New York

The court may award educational expenses, such as for college or private school or for special enriched education. A parent may not, however, be directed to pay child support and/or contribute toward college education expenses for a child who is 21 years of age or older absent express agreement to do so.

N.Y. Dom. Rel. Law § 240(1-b)(c )(7)

 

See Setford v. Cavanaugh, 175 A.D.2d 665, 572 N.Y.S.2d 591 (1991).

North Carolina

No statute or case law holding parents to a duty to college support in the absence of an agreement.

 

North Dakota

Allows a court to order support past the age of majority if the parties agree or the court deems it appropriate.

N.D. Cent. Code §14-09-08.2(6)

 

See Donarski v. Donarski, 581 N.E.2d 130 (N.D. 1998) (citing Newburgh v. Arrigo, from New Jersey); Johnson v. Johnson, 527 N.W. 2d 663 (N.D. 1995).

Ohio

No statute or case law holding parents to a duty to college support in the absence of an agreement.

 

Oklahoma

No statute or case law holding parents to a duty to college support in the absence of an agreement.

 

Oregon

Authorizes a court to order a parent to pay support for a child regularly attending post-secondary education to age 21.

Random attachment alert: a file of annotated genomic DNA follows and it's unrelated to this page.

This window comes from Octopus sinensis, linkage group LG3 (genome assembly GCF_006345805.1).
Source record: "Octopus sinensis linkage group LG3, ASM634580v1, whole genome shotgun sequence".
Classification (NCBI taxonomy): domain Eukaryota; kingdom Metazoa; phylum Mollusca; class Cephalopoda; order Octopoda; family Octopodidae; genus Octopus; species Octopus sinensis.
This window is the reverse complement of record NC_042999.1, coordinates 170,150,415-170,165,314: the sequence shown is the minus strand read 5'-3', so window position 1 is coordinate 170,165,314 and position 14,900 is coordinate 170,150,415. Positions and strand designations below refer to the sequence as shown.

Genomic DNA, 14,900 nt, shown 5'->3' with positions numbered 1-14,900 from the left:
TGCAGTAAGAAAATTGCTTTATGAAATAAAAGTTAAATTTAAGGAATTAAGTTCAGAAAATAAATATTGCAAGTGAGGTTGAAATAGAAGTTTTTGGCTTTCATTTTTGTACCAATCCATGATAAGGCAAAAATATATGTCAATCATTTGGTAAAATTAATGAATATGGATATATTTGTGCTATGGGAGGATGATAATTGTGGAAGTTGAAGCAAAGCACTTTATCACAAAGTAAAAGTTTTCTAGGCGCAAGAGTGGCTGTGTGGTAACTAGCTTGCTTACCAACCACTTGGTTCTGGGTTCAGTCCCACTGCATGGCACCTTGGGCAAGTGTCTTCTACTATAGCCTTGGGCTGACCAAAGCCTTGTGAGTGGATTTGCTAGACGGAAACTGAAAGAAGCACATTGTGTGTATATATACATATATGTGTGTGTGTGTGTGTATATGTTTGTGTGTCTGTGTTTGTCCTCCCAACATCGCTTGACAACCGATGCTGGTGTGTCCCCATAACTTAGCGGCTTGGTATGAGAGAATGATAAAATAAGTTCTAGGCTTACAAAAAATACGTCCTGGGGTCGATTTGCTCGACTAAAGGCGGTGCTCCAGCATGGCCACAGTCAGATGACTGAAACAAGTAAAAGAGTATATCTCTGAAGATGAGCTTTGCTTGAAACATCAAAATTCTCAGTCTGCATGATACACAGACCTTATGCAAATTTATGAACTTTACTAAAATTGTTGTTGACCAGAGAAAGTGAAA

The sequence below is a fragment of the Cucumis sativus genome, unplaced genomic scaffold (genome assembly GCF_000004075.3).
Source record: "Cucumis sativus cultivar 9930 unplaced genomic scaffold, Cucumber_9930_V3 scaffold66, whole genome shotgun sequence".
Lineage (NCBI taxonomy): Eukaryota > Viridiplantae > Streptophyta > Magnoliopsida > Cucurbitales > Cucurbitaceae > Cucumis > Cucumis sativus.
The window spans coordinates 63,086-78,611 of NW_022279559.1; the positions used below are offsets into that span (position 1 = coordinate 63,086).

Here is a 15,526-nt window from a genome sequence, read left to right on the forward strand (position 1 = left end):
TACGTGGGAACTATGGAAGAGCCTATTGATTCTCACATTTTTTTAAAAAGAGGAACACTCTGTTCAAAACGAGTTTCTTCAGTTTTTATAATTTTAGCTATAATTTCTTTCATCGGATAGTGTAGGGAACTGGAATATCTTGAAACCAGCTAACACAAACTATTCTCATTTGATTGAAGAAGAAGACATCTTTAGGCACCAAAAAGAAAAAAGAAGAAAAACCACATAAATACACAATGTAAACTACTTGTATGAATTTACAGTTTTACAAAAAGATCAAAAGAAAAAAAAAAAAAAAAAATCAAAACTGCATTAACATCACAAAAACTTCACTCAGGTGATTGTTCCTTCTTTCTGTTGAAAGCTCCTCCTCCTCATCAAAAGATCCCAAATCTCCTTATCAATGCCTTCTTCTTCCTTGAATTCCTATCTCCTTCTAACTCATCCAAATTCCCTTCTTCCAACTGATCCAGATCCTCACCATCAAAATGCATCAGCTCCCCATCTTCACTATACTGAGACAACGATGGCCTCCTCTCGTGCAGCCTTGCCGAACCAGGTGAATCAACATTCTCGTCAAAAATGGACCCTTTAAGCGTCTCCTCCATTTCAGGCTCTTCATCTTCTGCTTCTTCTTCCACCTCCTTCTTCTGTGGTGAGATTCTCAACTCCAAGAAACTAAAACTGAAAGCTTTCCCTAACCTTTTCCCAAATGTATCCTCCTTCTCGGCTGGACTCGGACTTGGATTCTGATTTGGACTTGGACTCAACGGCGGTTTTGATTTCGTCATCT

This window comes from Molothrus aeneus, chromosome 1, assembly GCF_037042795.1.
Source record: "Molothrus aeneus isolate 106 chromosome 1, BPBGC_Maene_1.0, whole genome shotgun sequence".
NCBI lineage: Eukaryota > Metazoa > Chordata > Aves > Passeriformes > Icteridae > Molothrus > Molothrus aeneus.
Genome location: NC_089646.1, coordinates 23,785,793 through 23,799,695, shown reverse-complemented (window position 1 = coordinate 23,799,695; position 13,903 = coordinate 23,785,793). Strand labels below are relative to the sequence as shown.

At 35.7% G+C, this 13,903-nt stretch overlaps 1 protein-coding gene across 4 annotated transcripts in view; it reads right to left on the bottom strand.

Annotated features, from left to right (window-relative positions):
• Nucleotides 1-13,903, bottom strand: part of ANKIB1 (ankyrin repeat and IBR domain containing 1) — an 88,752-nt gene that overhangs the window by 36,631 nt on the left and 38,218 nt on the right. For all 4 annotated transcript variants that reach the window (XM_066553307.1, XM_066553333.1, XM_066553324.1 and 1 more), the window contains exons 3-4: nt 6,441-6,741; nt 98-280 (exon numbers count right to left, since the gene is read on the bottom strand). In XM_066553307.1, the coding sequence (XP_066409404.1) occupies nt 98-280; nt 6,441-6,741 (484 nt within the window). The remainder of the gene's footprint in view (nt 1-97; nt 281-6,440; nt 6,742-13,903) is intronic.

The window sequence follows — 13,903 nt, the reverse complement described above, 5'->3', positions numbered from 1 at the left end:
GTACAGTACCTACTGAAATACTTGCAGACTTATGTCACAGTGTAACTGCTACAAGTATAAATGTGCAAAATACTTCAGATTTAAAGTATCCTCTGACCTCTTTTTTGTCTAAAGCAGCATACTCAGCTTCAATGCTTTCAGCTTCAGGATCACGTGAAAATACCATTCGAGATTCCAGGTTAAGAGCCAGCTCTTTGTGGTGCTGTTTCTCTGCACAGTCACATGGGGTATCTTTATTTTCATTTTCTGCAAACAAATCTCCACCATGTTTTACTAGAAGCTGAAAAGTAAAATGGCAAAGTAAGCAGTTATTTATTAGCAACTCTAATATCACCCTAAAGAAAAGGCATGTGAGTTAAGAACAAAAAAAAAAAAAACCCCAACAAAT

Or. Rev. Stat. § 107.108

 

In re Marriage of Crocker, 157 Or. App. 651, 971 P.2d 469 (1998).

Pennsylvania

No statute or case law holding parents to a duty to college support in the absence of an agreement. 

 

Contractually based agreements for post-secondary educational support contained in marital separation agreements are enforceable.

Pa. Cons. Stat. tit. 23, §4327(a)

 

See Curtis v. Kline, 542 Pa. 249, 666 A.2d 265 (1995).

Puerto Rico

Support beyond the age of majority could be ordered only by the court if the child is a full time student, maintains good academic progress and can demonstrate economic needs to justify continuation of support.

 

Rhode Island

No statute or case law holding parents to a duty to college support in the absence of an agreement.

 

South Carolina